The Purloined Letter

Topics: Edgar Allan Poe, The Purloined Letter, C. Auguste Dupin Pages: 2 (558 words) Published: May 10, 2013
The Purloined Letter: Plot Identifications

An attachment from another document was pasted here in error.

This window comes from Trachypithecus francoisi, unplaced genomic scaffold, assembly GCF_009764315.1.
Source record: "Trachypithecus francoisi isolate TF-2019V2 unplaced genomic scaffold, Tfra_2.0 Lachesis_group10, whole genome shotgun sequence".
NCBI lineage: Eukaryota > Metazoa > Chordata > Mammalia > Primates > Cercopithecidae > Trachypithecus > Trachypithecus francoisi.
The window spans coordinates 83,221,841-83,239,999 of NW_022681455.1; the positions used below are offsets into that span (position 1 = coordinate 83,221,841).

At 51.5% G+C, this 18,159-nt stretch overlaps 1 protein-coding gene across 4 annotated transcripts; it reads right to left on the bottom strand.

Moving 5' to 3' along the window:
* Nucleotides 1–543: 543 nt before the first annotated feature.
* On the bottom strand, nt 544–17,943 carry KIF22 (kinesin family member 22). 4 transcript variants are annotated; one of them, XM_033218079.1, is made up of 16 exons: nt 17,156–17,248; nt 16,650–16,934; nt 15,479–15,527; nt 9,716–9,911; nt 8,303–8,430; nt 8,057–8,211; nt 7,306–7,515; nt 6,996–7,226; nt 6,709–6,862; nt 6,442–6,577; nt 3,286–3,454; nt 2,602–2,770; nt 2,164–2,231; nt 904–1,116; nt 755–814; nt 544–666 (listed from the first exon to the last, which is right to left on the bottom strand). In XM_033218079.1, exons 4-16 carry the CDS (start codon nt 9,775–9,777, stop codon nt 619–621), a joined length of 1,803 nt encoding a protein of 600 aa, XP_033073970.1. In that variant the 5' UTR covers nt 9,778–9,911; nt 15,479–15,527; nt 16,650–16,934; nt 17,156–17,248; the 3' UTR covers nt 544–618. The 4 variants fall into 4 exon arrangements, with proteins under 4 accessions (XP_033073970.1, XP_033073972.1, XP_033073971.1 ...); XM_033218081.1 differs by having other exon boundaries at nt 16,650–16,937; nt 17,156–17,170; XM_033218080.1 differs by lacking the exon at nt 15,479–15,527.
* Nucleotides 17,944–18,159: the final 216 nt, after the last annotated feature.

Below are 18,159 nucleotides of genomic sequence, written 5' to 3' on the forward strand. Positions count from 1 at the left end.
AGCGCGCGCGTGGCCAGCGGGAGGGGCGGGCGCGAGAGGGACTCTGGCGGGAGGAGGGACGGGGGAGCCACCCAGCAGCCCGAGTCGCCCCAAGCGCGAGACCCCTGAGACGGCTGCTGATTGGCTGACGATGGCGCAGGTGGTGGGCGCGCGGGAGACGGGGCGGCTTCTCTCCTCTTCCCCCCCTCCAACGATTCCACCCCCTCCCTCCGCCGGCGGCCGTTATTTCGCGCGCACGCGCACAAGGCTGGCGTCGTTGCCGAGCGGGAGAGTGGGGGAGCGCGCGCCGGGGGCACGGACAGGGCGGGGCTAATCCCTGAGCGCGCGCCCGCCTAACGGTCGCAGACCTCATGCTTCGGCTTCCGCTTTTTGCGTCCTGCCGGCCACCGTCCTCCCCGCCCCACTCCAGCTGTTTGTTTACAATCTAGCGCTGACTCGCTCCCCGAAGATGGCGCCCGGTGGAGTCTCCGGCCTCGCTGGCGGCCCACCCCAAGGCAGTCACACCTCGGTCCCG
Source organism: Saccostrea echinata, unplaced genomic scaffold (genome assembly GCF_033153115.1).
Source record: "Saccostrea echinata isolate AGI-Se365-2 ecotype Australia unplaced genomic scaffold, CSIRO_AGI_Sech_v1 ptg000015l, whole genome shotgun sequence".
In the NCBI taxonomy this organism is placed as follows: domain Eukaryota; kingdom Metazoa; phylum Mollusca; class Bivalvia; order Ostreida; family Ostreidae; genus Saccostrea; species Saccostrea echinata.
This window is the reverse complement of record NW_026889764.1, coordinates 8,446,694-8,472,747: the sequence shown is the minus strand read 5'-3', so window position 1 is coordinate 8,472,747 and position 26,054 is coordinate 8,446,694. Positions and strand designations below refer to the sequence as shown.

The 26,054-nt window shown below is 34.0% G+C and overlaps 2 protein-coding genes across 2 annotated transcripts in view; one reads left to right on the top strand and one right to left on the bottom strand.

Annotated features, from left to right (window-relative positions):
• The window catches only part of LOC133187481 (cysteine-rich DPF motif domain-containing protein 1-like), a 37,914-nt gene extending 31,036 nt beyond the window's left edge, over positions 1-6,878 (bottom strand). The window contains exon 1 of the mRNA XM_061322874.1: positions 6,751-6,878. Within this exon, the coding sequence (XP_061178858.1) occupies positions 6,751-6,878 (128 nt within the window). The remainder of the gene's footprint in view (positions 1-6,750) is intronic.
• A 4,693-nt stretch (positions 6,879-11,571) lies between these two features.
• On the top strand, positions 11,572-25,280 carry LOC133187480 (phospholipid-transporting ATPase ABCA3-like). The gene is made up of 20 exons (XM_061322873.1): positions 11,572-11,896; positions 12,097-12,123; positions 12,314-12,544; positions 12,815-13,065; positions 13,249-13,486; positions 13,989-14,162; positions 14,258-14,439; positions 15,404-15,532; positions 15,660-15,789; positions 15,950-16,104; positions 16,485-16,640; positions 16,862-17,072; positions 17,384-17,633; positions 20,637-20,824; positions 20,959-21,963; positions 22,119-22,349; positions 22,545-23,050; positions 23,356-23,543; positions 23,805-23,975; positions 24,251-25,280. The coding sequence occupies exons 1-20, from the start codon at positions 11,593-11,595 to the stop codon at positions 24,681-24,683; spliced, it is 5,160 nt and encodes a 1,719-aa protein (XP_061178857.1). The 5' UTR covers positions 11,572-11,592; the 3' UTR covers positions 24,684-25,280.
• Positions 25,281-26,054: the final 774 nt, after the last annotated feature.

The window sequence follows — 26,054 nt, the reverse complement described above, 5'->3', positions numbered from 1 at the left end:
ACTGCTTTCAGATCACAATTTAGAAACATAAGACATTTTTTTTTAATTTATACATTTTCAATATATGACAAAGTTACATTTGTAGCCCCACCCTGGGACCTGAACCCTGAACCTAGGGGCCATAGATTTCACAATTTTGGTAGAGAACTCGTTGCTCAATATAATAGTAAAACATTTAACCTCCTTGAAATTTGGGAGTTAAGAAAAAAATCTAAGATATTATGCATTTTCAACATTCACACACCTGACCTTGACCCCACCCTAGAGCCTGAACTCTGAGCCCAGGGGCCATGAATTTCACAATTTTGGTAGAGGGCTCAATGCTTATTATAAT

One early autumn evening begins the Exposition of the story; the introducing of characters, setting, and the basic situation. A discussion between men named Dupin, the unnamed narrator, and the Prefect of Parisian Police describing the main conflict of the story: that a letter has been stolen from the French Queen by a political opponent, Minister D— Leading us into the Rising action, the series of events that build up to create tension and suspense, the Queen is now being blackmailed but is unable to formally accuse the thief because of the private information that the letter contains. The police have tried several times to retrieve the letter by searching the minister’s house and pretending to mug him twice, suspecting that he might have been carrying the letter but they still have yet to succeed. The Prefect now feels that because the minister is a poet, he is a fool. Dupin responds by telling the Prefect to thoroughly search the man’s apartment once more. The Prefect took Dupin’s advice and returned a month later but was still unable to find the letter. The reward had now been doubled and the Prefect advised Dupin that he would pay 50 thousand francs to anyone who could obtain him the letter. This now carries into the Climax of the story, the high point of suspense. Dupin tells the Prefect that he has retrieved the valuable letter and that he may now write him a check on the spot, and gives the astounded Prefect the stolen letter. Followed by the climax, comes the Falling action, where all of the loose ends have now been tied up and a change in the characters have been affected by the solving of the main conflict. The Prefect has rushed out and Dupin goes into detail on what he did to get the letter. He realized the police had only search the places where they would have hidden the letter. Dupin then goes on to say that the Prefect’s presumption that because the minister was a poet, that he was also a fool was a...
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